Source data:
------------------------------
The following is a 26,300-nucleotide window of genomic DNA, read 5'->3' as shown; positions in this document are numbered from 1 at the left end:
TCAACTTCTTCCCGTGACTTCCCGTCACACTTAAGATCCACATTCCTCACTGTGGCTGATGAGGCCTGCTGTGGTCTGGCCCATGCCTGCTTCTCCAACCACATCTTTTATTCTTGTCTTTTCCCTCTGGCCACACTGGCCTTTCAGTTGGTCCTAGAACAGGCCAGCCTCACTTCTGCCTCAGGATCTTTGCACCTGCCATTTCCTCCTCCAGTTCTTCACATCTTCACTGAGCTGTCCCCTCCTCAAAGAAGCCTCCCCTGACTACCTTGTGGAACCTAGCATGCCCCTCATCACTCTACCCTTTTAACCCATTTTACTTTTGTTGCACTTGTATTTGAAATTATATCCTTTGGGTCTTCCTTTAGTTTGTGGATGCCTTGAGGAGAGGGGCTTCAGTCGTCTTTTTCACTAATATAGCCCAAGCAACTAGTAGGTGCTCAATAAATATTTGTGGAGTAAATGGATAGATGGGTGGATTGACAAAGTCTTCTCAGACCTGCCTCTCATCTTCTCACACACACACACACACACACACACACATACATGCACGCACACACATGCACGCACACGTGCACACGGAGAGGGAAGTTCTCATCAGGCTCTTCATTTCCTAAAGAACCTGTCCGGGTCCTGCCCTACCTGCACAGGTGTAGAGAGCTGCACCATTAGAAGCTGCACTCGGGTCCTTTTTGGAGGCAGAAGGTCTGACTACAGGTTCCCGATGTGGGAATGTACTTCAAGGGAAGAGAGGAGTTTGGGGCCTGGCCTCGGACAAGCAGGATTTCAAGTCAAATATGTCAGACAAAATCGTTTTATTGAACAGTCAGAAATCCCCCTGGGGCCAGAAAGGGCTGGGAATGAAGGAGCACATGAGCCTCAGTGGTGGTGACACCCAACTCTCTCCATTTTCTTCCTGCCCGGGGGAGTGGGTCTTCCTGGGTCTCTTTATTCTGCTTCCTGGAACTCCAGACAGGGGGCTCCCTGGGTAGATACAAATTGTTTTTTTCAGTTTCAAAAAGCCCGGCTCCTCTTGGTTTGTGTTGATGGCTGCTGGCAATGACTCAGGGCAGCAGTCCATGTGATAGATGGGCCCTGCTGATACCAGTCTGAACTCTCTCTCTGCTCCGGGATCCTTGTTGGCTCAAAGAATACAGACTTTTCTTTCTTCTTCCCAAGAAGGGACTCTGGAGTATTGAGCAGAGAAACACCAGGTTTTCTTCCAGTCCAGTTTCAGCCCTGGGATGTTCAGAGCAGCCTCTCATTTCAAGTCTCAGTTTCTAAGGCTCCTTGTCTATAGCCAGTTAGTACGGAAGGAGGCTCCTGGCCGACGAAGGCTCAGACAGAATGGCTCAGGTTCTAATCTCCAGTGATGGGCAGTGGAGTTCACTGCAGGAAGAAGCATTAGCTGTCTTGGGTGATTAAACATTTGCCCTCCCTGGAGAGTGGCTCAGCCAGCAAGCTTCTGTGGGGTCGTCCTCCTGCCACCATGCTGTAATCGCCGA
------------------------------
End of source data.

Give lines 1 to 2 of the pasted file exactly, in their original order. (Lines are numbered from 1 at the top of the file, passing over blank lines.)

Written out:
The following is a 26,300-nucleotide window of genomic DNA, read 5'->3' as shown; positions in this document are numbered from 1 at the left end:
TCAACTTCTTCCCGTGACTTCCCGTCACACTTAAGATCCACATTCCTCACTGTGGCTGATGAGGCCTGCTGTGGTCTGGCCCATGCCTGCTTCTCCAACCACATCTTTTATTCTTGTCTTTTCCCTCTGGCCACACTGGCCTTTCAGTTGGTCCTAGAACAGGCCAGCCTCACTTCTGCCTCAGGATCTTTGCACCTGCCATTTCCTCCTCCAGTTCTTCACATCTTCACTGAGCTGTCCCCTCCTCAAAGAAGCCTCCCCTGACTACCTTGTGGAACCTAGCATGCCCCTCATCACTCTACCCTTTTAACCCATTTTACTTTTGTTGCACTTGTATTTGAAATTATATCCTTTGGGTCTTCCTTTAGTTTGTGGATGCCTTGAGGAGAGGGGCTTCAGTCGTCTTTTTCACTAATATAGCCCAAGCAACTAGTAGGTGCTCAATAAATATTTGTGGAGTAAATGGATAGATGGGTGGATTGACAAAGTCTTCTCAGACCTGCCTCTCATCTTCTCACACACACACACACACACACACACACATACATGCACGCACACACATGCACGCACACGTGCACACGGAGAGGGAAGTTCTCATCAGGCTCTTCATTTCCTAAAGAACCTGTCCGGGTCCTGCCCTACCTGCACAGGTGTAGAGAGCTGCACCATTAGAAGCTGCACTCGGGTCCTTTTTGGAGGCAGAAGGTCTGACTACAGGTTCCCGATGTGGGAATGTACTTCAAGGGAAGAGAGGAGTTTGGGGCCTGGCCTCGGACAAGCAGGATTTCAAGTCAAATATGTCAGACAAAATCGTTTTATTGAACAGTCAGAAATCCCCCTGGGGCCAGAAAGGGCTGGGAATGAAGGAGCACATGAGCCTCAGTGGTGGTGACACCCAACTCTCTCCATTTTCTTCCTGCCCGGGGGAGTGGGTCTTCCTGGGTCTCTTTATTCTGCTTCCTGGAACTCCAGACAGGGGGCTCCCTGGGTAGATACAAATTGTTTTTTTCAGTTTCAAAAAGCCCGGCTCCTCTTGGTTTGTGTTGATGGCTGCTGGCAATGACTCAGGGCAGCAGTCCATGTGATAGATGGGCCCTGCTGATACCAGTCTGAACTCTCTCTCTGCTCCGGGATCCTTGTTGGCTCAAAGAATACAGACTTTTCTTTCTTCTTCCCAAGAAGGGACTCTGGAGTATTGAGCAGAGAAACACCAGGTTTTCTTCCAGTCCAGTTTCAGCCCTGGGATGTTCAGAGCAGCCTCTCATTTCAAGTCTCAGTTTCTAAGGCTCCTTGTCTATAGCCAGTTAGTACGGAAGGAGGCTCCTGGCCGACGAAGGCTCAGACAGAATGGCTCAGGTTCTAATCTCCAGTGATGGGCAGTGGAGTTCACTGCAGGAAGAAGCATTAGCTGTCTTGGGTGATTAAACATTTGCCCTCCCTGGAGAGTGGCTCAGCCAGCAAGCTTCTGTGGGGTCGTCCTCCTGCCACCATGCTGTAATCGCCGA